It has taken me some time to find these heroes!
Do you know someone with dysgraphia, a child, a student, an employee, or a friend?
Let them know they are in good company. They stand alongside famous people like:
Or maybe you are the parent of a child with dysgraphia.
Kelly Ripa and Mark Consuelos youngest, Joaquin, has severe dyslexia and dysgraphia. She announced his disability on her TV show in February 2021. Even with his disability, Joaquin received a full scholarship in wrestling from the University of Michigan. He graduated from high school in the National Honors Society with honors in English and Mathematics. He is enrolled in the School of Music, Theatre, and Dance.
Mel Robbins revealed that her son, Oakley, has dyslexia and dysgraphia in her latest book, The High 5 Habit. He is now enrolled in the Carroll School. This school specializes in teaching students with these neurodiverse disabilities. She discusses how crossing midline and visual tracking were some of the treatments that helped Oakley transcend his disability.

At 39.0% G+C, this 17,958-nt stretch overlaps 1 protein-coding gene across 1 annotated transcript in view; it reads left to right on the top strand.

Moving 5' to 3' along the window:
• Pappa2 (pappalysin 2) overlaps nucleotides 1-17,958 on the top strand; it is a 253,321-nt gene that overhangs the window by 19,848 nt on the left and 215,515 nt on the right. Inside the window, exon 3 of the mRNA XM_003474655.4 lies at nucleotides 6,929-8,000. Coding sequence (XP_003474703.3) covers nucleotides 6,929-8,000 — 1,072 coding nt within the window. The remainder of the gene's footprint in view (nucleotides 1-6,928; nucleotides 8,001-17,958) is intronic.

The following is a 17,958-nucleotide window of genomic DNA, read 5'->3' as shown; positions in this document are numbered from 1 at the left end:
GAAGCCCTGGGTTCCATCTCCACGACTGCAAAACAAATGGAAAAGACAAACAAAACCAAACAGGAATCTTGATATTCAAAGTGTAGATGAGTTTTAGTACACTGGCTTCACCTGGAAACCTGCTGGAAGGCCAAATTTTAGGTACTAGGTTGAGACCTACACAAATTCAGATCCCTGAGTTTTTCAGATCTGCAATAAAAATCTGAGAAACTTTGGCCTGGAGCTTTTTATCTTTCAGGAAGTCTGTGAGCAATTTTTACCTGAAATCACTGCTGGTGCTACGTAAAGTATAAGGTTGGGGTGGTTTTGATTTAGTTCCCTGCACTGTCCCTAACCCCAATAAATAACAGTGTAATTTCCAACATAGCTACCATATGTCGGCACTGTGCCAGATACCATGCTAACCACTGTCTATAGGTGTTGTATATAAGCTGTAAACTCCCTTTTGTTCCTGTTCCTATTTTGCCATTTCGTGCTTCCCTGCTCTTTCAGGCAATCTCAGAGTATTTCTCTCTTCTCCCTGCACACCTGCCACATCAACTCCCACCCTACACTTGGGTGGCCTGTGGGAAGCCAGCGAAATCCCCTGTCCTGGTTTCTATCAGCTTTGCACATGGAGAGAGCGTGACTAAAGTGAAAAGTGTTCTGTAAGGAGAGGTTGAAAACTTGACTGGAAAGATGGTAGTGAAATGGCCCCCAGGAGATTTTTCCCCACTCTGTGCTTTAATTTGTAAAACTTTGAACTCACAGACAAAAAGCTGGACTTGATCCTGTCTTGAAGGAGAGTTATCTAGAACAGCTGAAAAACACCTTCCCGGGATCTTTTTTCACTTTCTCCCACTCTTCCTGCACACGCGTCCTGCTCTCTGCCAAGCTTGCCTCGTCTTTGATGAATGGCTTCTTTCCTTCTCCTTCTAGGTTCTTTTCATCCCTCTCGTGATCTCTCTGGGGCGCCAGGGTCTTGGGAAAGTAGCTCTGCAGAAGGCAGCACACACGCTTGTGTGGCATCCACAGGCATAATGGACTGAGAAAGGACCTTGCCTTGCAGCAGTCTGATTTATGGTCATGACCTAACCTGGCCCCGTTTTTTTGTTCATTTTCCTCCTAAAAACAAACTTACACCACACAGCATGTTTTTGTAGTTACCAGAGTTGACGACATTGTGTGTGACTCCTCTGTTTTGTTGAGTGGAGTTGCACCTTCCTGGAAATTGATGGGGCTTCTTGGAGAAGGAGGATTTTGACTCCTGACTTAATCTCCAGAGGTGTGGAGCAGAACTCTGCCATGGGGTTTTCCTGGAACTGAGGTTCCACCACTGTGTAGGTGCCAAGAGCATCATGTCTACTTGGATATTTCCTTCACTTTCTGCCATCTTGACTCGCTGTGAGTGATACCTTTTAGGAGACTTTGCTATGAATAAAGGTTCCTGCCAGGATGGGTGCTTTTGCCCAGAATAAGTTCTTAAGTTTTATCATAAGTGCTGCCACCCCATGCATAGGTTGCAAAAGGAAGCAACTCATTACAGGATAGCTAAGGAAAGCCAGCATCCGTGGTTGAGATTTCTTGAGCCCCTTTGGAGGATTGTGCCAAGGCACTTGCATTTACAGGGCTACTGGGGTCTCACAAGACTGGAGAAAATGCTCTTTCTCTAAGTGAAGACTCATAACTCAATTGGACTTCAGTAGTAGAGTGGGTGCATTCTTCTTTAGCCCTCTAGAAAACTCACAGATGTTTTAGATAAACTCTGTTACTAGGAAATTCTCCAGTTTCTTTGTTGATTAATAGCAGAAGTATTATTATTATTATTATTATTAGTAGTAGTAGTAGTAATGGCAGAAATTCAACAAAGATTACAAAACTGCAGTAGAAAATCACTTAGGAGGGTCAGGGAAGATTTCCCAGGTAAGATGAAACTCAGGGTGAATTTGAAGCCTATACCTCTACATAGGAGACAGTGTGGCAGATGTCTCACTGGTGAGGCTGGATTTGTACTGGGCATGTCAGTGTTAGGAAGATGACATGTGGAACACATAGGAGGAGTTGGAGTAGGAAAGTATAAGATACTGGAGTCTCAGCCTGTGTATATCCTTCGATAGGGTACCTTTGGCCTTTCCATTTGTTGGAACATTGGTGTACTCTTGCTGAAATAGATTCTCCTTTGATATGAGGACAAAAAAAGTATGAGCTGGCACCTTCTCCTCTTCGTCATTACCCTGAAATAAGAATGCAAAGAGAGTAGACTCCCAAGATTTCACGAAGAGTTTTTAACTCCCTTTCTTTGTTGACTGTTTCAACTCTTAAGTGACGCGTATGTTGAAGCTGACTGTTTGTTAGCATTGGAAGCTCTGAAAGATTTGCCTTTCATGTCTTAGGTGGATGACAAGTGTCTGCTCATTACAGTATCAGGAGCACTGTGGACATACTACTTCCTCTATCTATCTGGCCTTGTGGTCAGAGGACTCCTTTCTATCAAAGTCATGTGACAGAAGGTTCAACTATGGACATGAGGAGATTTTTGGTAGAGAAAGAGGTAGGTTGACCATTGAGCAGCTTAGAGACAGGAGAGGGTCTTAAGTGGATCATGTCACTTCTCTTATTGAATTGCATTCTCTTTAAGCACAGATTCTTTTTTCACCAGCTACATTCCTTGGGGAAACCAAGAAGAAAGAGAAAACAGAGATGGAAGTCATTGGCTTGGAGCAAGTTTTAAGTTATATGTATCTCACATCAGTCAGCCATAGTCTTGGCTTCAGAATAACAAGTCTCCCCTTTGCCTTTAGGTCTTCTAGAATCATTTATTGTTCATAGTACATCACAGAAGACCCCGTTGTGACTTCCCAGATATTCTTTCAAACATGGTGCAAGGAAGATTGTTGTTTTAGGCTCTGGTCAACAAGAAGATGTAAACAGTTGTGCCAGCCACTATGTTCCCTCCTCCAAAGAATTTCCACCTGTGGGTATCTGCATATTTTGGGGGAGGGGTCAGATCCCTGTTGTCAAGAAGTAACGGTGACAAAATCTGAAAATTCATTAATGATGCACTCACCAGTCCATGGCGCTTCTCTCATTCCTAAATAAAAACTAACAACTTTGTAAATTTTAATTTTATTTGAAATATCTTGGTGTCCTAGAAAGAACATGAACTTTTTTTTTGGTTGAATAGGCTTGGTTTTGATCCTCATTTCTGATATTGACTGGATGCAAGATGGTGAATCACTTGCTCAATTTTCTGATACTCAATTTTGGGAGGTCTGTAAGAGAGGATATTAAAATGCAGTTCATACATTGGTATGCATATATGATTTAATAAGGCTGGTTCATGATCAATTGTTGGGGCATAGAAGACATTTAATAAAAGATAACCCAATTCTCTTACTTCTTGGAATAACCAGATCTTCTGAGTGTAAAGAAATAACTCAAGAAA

Like these celebrities mentioned above, 33% of the population has difficulty writing to some capacity. That’s right, one-third of the population! Let’s put it this way that equates to 110 million people in the United States or five out of a class of fifteen students. So why hasn’t this disability gained more recognition in the press? Why does it get sidelined?
Could it be money? Money was earmarked for literacy remediation in 1975 . Laws have been revised and improved ever since. However, no specific legislation separates reading from writing; thus, no particular law or regulation demanding a change.
IDEA – The Individuals with Disabilities Education Act was revised in 2004. This document targets writing disabilities throughout the regulation. This law is the closest special education has come to support our students.
Kelly and Meg had the funds to send their children to private schools for dyslexia, dysgraphia, and dyscalculia.
How are we supporting students from low-income homes that struggle?
Are they getting the support they need?
How can we get legislation to research writing with or without assistive technologies?
If you agree with me, please respond. Email me. Send me a direct message on Linked In, Facebook, or Instagram. I need to know that I am not alone. I see a real need to support dysgraphia research beyond handwriting or the latest app success.
We need to understand what is happening inside the brain of our students. There are so many questions unanswered.
Let’s show Washington DC that we need to stop using technology as an excuse to shortchange efficient communication across the lifespan.
Are you with me? Let me know.